• If changes in your life occur, use the evaluations to determine how best to adapt

  • Review all your evaluations at least once a year

Events points to ponder
Events – points to ponder

  • In addition to evaluating events, you should review your preparedness around your family's daily routine, especially around these potential impacts:

    • Where they may be when something happens

    • Knowing what to do

    • Knowing where to go

  • Having some level of formal consideration beforehand makes success more likely

Location based example
Location-based example

  • Situation:

    • Wife: at work

    • Husband: At grocery store, doing weekly shopping

    • Children: at school, 2 at elementary, one at middle/junior high

    • Event: News alert via media – nuclear devices detonated in New York, Chicago, and Los Angeles

  • Who gets the kids from school? Using what route?Who gets home first? What do they need to do there?

  • Deciding these by phoning is not efficient, and potentially impossible (cell network overwhelmed)

Dealing with locations
Dealing with locations

  • Make a list of all the places your family goes regularly

  • Determine place or places to gather (likely home)

  • Determine who picks up whom based on locations. Look for imbalances (if one parent gathers children from 3 different locations, while one goes straight home, is this OK?)

  • Establish plans for first-to-arrive activities

  • Adjust plans as needed for certain events

  • Have a framework for handling special locations (vacations, work-related travel, special events)

Establish formal plans
Establish formal plans

  • Creating written plans, as either “task lists” or “checklists”, allows for several things

    • Clarity – everyone knows what to do

    • Memory aid – having a list makes sure steps are not forgotten or missed

    • Review – having a plan in writing allows for review and discussion. You and your family can make sure a plan is complete and correct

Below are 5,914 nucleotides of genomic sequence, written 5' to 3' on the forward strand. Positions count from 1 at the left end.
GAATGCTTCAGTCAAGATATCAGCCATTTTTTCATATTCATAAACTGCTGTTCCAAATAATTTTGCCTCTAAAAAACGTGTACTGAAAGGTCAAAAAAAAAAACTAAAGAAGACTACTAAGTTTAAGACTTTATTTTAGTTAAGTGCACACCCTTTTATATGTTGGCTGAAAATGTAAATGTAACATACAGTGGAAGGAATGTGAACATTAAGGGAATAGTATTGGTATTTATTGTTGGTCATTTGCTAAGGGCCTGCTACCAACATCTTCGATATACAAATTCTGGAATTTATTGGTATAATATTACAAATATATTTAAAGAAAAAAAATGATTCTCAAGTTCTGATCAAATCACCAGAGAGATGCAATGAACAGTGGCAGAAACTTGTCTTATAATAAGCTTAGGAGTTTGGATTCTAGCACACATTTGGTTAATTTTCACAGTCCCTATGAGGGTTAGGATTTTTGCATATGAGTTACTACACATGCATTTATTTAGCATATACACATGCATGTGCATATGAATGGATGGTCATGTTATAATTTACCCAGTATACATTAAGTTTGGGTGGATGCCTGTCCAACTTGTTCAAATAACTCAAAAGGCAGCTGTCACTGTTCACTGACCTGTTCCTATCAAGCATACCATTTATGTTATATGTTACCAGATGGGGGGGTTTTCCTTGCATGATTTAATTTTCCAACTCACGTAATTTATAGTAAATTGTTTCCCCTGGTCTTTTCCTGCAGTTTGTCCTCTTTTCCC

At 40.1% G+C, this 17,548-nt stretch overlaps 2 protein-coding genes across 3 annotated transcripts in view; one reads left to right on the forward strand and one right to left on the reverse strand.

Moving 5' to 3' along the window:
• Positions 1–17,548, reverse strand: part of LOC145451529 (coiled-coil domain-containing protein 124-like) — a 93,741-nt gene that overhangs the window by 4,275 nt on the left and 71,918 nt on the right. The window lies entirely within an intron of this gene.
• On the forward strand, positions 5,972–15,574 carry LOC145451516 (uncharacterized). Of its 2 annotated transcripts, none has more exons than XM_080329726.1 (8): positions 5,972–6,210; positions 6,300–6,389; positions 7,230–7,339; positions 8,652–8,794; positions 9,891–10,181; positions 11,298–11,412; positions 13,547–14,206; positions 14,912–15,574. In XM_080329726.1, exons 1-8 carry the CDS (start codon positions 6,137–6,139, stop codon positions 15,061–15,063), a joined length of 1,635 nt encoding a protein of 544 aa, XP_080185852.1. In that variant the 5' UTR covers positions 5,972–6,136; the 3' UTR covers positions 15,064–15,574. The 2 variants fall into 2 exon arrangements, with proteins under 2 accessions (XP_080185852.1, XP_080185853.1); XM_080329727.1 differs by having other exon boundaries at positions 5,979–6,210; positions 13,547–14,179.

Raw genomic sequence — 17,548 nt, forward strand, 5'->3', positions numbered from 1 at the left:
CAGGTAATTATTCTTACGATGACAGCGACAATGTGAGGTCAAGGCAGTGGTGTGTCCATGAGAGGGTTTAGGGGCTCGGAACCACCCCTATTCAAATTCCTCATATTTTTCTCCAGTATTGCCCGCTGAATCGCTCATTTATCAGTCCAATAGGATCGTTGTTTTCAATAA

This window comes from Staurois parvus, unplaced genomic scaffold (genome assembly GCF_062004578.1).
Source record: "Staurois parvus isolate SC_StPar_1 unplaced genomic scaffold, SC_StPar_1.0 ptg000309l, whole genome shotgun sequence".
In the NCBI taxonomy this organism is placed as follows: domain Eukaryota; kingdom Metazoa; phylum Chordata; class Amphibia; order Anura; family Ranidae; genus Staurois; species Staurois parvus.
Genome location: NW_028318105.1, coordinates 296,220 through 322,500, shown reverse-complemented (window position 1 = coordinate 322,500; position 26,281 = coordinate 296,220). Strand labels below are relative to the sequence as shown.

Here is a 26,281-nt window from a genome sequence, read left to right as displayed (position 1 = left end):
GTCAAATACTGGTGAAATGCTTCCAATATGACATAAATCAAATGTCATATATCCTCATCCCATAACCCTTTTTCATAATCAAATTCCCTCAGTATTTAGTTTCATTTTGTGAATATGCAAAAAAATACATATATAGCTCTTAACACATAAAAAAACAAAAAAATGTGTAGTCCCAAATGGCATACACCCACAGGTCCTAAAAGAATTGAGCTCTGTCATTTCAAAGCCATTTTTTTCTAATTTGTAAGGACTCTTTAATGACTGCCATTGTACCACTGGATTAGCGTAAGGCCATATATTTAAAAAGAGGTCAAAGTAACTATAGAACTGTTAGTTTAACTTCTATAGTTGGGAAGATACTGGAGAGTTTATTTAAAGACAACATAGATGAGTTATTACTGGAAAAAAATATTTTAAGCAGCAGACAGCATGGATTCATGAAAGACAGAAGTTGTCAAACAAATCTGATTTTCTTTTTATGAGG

• Reference – you family may know the plan now, but may need a refresher in 6 months

  • Do not use a format that has too much detail, or that you and your family are not comfortable with!

Plan framework essentials
Plan – framework essentials

  • Any plan should have its own name and focus on the Six Question Words:

    • Who – who is involved, by name or by role?

    • When – under what conditions/events does the plan trigger?

    • What – what specifically needs doing? By whom?

    • How – additional details for 'what', if needed

    • Where – location of action, especially if not home

    • Why – not typically necessary “in the moment”, but useful to explain during training and review to show the importance of the plan

Plan a simple example
Plan – a simple example

  • Plan – Secure Apartment

  • Who – Bob (Primary), Mary (Secondary)

  • When – Civil unrest / rioting

  • What

    • Primary locks doors and sets up security bracer bar ; Secondary monitors news

    • Primary retrieves firearms; Secondary fills water-bob

    • Primary and Secondary jointly prepare pepper soakers

    • Begin 6-on 6-off security rotation (Primary first)

  • How – Have pepper spray pre-mixed and stored near soakers

  • Where – At home (bug-in). Return to home if external

Plan organization
Plan organization

  • Keep your printed plans in one place; three-ring binders or file folders. Copies on the computer are your backup, not primary

  • Keep individual plans simple – instead of “Bug-Out to Grandma's”, make it three separate plans, to execute in order: “Load Car”, “Set Up Nightly Camp”, and “Drive to Grandma's”